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Sydney startup Quberider is using ridesharing to help send developers to space

- July 27, 2015 3 MIN READ

More than 50 years after humankind first set foot on the moon, only members of a very exclusive club have had the opportunity to travel in space. Though they may not be Virgin Galactic, two Sydney university students want to give more people the opportunity to learn from space by drastically reducing the cost of getting there.

Sebastian Chaoui, a student at the University of Technology Sydney, came up with the basics of the idea for Quberider while wondering why the commercial space industry was so restrictive. He contacted University of New South Wales student Solange Cunin, whom he had worked with previously at an internship, and together they formed Quberider.

The startup aims to reduce the cost of sending a satellite to space by pairing a client who wants to send up a hardware device with a number of clients sending up software – essentially ridesharing on a satellite. Each customer can create their own specific mission and get the cubesat to record the data they need.

“I realised there’s no real way to get people actively involved in space. Reducing the cost of access to space is something I felt really needs to happen to propel industry forward. In order for the industry to grow you need to get more people in space and developing for it and creating benefits of open access to space,” Chaoui said.

“We want to provide a development platform in space. We want to get school children and students to send their stuff up into space, and get traditional app developers to start developing for space.”

Quberider uses a type of nanosatellite called a cubesat, a 10cm-wide cube that weighs just over 1.3 kilograms and can be fitted with a variety of sensors and cameras. In terms of satellites, they are relatively easily to come by. They were originally designed with student use in mind, and so their design is available through open standards, with various companies providing construction kits.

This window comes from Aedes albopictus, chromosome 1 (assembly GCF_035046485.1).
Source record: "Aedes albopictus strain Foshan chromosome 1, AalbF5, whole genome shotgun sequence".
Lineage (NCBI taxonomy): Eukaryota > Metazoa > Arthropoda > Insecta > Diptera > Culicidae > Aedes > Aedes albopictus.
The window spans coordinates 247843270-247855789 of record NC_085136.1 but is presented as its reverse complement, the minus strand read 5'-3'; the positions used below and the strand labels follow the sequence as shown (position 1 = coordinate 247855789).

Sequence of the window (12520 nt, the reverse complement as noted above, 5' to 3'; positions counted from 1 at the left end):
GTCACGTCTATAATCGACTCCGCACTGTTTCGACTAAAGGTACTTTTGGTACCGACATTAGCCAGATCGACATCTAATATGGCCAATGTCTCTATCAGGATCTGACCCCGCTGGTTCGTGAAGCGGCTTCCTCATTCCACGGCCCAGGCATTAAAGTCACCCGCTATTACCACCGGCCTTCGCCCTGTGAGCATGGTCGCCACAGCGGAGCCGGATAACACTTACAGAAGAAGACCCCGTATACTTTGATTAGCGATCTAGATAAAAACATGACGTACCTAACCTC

While they’re very small, sending a cubesat into space isn’t cheap. Because cubesats need to hitch a ride with a larger satellite or rocket, launch costs a minimum of $200,000. NASA has a program launching cubesats created by student groups, but there’s no real way for those outside the space industry to get there without spending lots of cash.

Cunin and Chaoui officially launched as Quberider a few months ago. Since then, the development of the project has been funded by UTS, who has come on board as the hardware customer for the first mission and is therefore fronting the majority of the costs for the first mission.

As well as facilitating the ridesharing aspect, the other major part of what Quberider does is actually construct the satellite itself. Chaoui and Cunin put together the cubesat, integrate a hardware device and software within it, test it to make sure it will survive the launch and the elements of space, and then conduct mission operations.

While one may think the very matter of building a satellite to launch into space is the toughest part of the whole endeavour, Chaoui said the regulatory aspects are actually those causing some of the biggest headaches.

“Australia’s laws for space, and entering space, are very different to around the world, maybe because no one’s really been developing for space, so the laws haven’t really had a chance to be tested. The big problem here is actually getting permission from SLASO (Space Licensing and Safety Office),” he said.

These laws mean Chaoui and Cunin have had to look overseas for launch providers – companies that can actually launch the satellite into space. While NASA is one, there are a number of government agencies and other companies around the world providing the service. Some provide a direct launch, while a private company called Nanoracks sends the satellites to the International Space Station, where astronauts then deploy them.

Cunin and Chaoui hope to launch Quberider’s first mission by late 2016, giving themselves ample time to design the mission to reduce failure.

Chaoui said, “We want to generate interest in Australia and the Asia Pacific region to really get the industry going in this part of the world.”

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